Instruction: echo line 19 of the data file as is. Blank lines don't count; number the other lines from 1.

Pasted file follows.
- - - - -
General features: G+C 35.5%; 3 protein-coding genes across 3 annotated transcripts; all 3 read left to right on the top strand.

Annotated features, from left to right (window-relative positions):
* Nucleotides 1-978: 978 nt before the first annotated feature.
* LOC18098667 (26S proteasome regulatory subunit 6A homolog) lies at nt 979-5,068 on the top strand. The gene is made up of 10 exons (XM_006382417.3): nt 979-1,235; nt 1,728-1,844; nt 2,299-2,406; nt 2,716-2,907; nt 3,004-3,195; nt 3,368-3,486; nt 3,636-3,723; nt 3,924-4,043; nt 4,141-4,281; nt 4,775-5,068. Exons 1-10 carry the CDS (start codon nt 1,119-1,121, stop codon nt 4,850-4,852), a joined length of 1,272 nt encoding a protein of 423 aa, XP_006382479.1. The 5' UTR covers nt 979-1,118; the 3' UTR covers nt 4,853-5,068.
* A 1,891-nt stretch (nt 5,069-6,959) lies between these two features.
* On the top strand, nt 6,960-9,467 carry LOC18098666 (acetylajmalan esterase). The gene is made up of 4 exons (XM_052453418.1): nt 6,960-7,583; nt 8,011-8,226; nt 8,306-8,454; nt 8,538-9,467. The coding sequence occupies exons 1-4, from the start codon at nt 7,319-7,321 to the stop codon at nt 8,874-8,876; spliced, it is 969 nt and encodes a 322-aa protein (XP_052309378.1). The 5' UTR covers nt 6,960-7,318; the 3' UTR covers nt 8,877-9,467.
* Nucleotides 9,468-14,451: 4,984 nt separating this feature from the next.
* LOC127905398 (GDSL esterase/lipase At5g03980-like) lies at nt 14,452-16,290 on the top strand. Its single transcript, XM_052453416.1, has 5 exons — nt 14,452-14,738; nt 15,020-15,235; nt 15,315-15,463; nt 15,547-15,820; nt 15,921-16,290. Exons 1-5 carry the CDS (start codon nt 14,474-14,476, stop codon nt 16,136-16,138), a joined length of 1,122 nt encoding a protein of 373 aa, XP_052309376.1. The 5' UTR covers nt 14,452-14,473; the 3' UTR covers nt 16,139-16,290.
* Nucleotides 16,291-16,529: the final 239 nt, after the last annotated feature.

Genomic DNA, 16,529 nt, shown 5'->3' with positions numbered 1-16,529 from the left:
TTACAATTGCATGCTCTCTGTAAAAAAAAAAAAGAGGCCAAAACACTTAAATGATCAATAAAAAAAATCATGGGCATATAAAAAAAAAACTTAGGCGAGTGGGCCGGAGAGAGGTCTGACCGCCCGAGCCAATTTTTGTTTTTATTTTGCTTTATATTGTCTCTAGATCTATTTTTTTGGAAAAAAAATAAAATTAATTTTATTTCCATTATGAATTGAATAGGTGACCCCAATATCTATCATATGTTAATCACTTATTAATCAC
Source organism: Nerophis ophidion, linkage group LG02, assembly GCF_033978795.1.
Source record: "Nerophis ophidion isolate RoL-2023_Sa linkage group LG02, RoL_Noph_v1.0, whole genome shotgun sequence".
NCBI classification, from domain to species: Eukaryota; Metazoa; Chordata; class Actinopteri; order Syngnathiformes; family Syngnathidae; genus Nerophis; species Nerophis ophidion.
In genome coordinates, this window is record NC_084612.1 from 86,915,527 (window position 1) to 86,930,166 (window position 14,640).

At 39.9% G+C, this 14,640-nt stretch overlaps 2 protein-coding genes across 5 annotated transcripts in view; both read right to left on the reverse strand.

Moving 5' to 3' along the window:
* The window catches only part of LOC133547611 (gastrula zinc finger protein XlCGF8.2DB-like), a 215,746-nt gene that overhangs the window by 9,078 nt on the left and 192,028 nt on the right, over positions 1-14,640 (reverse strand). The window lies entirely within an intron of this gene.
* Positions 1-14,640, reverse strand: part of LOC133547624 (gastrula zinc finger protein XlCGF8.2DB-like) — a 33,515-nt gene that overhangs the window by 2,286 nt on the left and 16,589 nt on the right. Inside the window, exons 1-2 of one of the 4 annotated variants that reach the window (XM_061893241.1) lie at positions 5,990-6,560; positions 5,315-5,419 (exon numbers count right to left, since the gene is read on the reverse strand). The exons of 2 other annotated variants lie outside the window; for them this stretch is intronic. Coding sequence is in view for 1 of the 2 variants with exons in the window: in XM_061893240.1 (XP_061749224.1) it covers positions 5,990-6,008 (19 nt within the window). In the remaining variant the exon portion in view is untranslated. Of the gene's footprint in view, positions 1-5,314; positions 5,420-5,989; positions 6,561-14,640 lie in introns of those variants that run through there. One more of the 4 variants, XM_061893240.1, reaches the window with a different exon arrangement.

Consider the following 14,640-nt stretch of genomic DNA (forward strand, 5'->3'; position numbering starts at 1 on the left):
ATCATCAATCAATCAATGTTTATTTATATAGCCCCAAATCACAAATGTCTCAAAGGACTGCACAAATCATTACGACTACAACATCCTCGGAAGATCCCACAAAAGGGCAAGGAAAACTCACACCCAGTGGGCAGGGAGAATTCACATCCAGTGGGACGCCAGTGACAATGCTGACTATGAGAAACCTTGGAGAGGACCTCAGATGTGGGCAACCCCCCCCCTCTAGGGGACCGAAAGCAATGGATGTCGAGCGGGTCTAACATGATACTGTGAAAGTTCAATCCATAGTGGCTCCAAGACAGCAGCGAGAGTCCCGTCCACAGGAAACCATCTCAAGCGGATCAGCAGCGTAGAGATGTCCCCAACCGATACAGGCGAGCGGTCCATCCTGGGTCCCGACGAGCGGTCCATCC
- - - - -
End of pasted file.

* Positions 1-14,640, reverse strand: part of LOC133547624 (gastrula zinc finger protein XlCGF8.2DB-like) — a 33,515-nt gene that overhangs the window by 2,286 nt on the left and 16,589 nt on the right. Inside the window, exons 1-2 of one of the 4 annotated variants that reach the window (XM_061893241.1) lie at positions 5,990-6,560; positions 5,315-5,419 (exon numbers count right to left, since the gene is read on the reverse strand). The exons of 2 other annotated variants lie outside the window; for them this stretch is intronic. Coding sequence is in view for 1 of the 2 variants with exons in the window: in XM_061893240.1 (XP_061749224.1) it covers positions 5,990-6,008 (19 nt within the window). In the remaining variant the exon portion in view is untranslated. Of the gene's footprint in view, positions 1-5,314; positions 5,420-5,989; positions 6,561-14,640 lie in introns of those variants that run through there. One more of the 4 variants, XM_061893240.1, reaches the window with a different exon arrangement.